The Charged Particle Physics Branch performs basic and applied research on topics relevant to Navy and DoD missions with potential spin-offs to the private sector. The Branch is comprised of 10 PhD physicists, two engineers, two technicians, and several part time undergraduate research assistants. The physicists have an average of nearly 15 years of experience in plasma physics, diagnostics, beam physics, high power microwaves, and related areas. Experimental research is performed in labs at the Naval Research Laboratory in Washington, DC as well as occasionally at other facilities around the US. Research is centered in two primary areas: applications oriented plasma programs, and studies of the near earth space environment. Current applications programs include the investigation of a new technique to make large area plasmas for materials processing, the study of electrodeless discharge lamps for efficient white light production, and the investigation of the effects of plasma discharges on airplane drag. Space research includes investigations of the coupling of solar energy into the ionosphere and magnetosphere, the generation of dusty plasmas and their effects on the ionosphere, and the propagation of electromagnetic waves in the ionosphere. Additional work in broad instantaneous-bandwidth radar beam steering, the origin and characterization of lightning discharges, spacecraft and aircraft electrostatic charging effects, beam propagation in the atmosphere, applications of hyperspectral imagery to surface analysis, and the development of high velocity electric launchers is performed. The common thread of plasma generation and detailed diagnostics couples the different fields studied within the Branch. Members of the Branch work closely with other groups within the Plasma Physics Division, other Divisions with the NRL and with many other laboratories and universities.
The Charged Particle Physics Branch has been investigating a new techique to make a plasma suitable for materials processing. This technique involves injecting a low current (10's milliamp/sq. cm.), moderate energy (several kilovolts) beam of electrons into a gas filled chamber. The beam electrons are confined with a magnetic field produced by a series of coils surrounding the chamber. The technique is unique in that it can produce a very large area (square meters), thin (centimeters), cold (sub-electron volt electron temperature) plasma layer which can be located close to a surface. The plasma generation technique is almost completely decoupled from the surface allowing one to adjust the parameters (e.g., plasma temperature, density) or the composition (e.g., relative concentration of different atomic or molecular species) of the plasma in order to optimize the desired materials effect.
The figure to the left shows a schematic representation of the beam-generated
plasma technique. A sheet beam of electrons is injected into a gas chamber
and is reabsorbed at the opposite side. The electrons pass through the
gas, ionizing the background to form a sheet of plasma. Ions, neutrals,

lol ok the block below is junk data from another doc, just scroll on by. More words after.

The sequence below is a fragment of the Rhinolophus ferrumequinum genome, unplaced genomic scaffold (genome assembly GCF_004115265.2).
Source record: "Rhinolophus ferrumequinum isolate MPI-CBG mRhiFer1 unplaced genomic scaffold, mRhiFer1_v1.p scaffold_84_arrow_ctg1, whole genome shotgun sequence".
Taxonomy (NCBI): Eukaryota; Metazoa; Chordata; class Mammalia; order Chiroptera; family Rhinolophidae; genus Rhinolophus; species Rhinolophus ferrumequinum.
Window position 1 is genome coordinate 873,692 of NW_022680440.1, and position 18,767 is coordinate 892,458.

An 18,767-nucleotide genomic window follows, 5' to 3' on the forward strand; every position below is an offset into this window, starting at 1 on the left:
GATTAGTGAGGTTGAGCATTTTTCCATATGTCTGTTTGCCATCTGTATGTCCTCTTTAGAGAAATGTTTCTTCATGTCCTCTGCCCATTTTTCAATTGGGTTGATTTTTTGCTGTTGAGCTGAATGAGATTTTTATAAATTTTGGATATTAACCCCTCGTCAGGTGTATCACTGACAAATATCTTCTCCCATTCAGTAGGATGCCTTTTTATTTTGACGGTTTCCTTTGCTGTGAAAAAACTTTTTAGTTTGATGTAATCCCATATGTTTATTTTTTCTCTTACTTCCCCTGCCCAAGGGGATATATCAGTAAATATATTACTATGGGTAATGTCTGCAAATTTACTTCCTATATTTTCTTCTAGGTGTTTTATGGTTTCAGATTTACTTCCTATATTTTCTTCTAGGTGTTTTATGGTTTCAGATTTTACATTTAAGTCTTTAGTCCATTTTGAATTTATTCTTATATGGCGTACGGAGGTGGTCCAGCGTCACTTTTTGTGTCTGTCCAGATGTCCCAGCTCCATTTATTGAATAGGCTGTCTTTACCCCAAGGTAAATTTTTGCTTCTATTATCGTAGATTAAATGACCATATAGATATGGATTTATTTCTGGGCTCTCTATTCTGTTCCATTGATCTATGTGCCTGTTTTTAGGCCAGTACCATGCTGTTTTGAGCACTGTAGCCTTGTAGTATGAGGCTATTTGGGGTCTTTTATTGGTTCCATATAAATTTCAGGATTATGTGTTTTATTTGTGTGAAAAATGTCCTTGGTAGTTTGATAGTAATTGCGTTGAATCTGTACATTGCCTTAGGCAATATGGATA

free radicals, or other products generated in the plasma then strike the
surface located near the plasma. The energy of ions extracted from the
plasma can be regulated using a RF bias network on the material processing
The picture at the far left shows a the e-beam source chamber. The rectangular
coils are capable of generating up to 300 gauss magnetic fields in the
source region. A 1 meter x 1 cm beam source is located inside of the chamber.
The second picture shows the main processing chamber. The source chamber
replaces the end flange. The field coils can produce up to 300 Gauss field
with a few percent uniformity over the entire 1 meter x 1 meter processing
area. The chamber contains diagnostic ports on all surfaces to allow access
to the plasma.
The photo at left shows an early example of etching of a photoresist
using a beam produced plasma. The aluminum mask was placed over a 0.5 micron
thick layer of photoresist on top of a piece of silicon. The chemical action
of oxygen free radicals produced by the beam etched the photoresist wherever
it was not covered by the aluminum mask. No bias voltage was used in this
case making the etch isotropic and producing the hollowed out region under
the edge of the mask.
The schematic at left shows the concept behind the new electron beam
source. A rectangular cross section volume (hollow cathode) with a slot
on one surface is filled with a low pressure gas (50-150 mTorr). An electrode
with a similar slot is placed approximately 1 cm downstream from the hollow
cathode. This slot is covered by a fine stainless steel mesh. A 50-300
Gauss magnetic field is superimposed on the source. 300-400 V placed across
the two electrodes drives a cw discharge between the hollow cathode and
the screen. Depending on the gas pressure, voltage, and geometry the discharge
can produce10's of milliamperes/sq. cm current densities at the screen.
Another electrode located approximately 1 cm downstream from the screen
can extract electrons from the holes in the wire mesh. These electrons
gain the voltage imposed on the gap. The extraction gap can pull up to
90% of the discharge current out of the plasma and can be run cw or in
a pulsed mode.
The pictures at left show an edge-on view of a beam and a top view with
a probe stuck into the beam. The light comes from a nitrogen background
gas fill. The beam can be run continuously producing a well defined plasma